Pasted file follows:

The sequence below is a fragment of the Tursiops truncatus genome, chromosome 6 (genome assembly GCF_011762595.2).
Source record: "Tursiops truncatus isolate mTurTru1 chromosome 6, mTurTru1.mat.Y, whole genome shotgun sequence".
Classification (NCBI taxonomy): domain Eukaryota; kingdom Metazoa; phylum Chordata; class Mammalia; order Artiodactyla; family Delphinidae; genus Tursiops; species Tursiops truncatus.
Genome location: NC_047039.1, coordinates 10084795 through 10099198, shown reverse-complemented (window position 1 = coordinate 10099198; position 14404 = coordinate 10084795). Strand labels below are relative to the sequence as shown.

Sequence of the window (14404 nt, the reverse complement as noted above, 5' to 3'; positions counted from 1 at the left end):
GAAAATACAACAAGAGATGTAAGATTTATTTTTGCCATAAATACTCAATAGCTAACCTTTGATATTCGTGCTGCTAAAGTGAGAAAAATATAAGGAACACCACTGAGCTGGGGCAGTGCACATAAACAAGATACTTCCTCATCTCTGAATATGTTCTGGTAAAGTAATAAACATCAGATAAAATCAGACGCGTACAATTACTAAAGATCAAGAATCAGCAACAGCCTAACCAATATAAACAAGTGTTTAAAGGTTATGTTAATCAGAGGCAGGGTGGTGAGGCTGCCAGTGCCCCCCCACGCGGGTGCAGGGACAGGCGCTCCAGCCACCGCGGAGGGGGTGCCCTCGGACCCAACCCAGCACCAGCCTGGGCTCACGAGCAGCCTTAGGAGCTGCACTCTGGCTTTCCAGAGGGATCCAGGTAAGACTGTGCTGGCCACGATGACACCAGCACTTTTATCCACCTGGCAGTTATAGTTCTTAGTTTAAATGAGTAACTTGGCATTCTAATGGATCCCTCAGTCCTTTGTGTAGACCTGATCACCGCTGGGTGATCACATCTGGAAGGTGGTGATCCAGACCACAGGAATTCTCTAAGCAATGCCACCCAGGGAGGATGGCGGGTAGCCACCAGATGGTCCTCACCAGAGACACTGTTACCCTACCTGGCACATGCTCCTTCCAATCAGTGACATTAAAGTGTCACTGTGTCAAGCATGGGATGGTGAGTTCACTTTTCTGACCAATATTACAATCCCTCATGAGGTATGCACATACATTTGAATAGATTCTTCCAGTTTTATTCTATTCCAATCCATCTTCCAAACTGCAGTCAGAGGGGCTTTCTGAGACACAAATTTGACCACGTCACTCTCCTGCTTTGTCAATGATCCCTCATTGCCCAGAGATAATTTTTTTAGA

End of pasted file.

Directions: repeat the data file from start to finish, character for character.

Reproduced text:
The sequence below is a fragment of the Tursiops truncatus genome, chromosome 6 (genome assembly GCF_011762595.2).
Source record: "Tursiops truncatus isolate mTurTru1 chromosome 6, mTurTru1.mat.Y, whole genome shotgun sequence".
Classification (NCBI taxonomy): domain Eukaryota; kingdom Metazoa; phylum Chordata; class Mammalia; order Artiodactyla; family Delphinidae; genus Tursiops; species Tursiops truncatus.
Genome location: NC_047039.1, coordinates 10084795 through 10099198, shown reverse-complemented (window position 1 = coordinate 10099198; position 14404 = coordinate 10084795). Strand labels below are relative to the sequence as shown.

Sequence of the window (14404 nt, the reverse complement as noted above, 5' to 3'; positions counted from 1 at the left end):
GAAAATACAACAAGAGATGTAAGATTTATTTTTGCCATAAATACTCAATAGCTAACCTTTGATATTCGTGCTGCTAAAGTGAGAAAAATATAAGGAACACCACTGAGCTGGGGCAGTGCACATAAACAAGATACTTCCTCATCTCTGAATATGTTCTGGTAAAGTAATAAACATCAGATAAAATCAGACGCGTACAATTACTAAAGATCAAGAATCAGCAACAGCCTAACCAATATAAACAAGTGTTTAAAGGTTATGTTAATCAGAGGCAGGGTGGTGAGGCTGCCAGTGCCCCCCCACGCGGGTGCAGGGACAGGCGCTCCAGCCACCGCGGAGGGGGTGCCCTCGGACCCAACCCAGCACCAGCCTGGGCTCACGAGCAGCCTTAGGAGCTGCACTCTGGCTTTCCAGAGGGATCCAGGTAAGACTGTGCTGGCCACGATGACACCAGCACTTTTATCCACCTGGCAGTTATAGTTCTTAGTTTAAATGAGTAACTTGGCATTCTAATGGATCCCTCAGTCCTTTGTGTAGACCTGATCACCGCTGGGTGATCACATCTGGAAGGTGGTGATCCAGACCACAGGAATTCTCTAAGCAATGCCACCCAGGGAGGATGGCGGGTAGCCACCAGATGGTCCTCACCAGAGACACTGTTACCCTACCTGGCACATGCTCCTTCCAATCAGTGACATTAAAGTGTCACTGTGTCAAGCATGGGATGGTGAGTTCACTTTTCTGACCAATATTACAATCCCTCATGAGGTATGCACATACATTTGAATAGATTCTTCCAGTTTTATTCTATTCCAATCCATCTTCCAAACTGCAGTCAGAGGGGCTTTCTGAGACACAAATTTGACCACGTCACTCTCCTGCTTTGTCAATGATCCCTCATTGCCCAGAGATAATTTTTTTAGA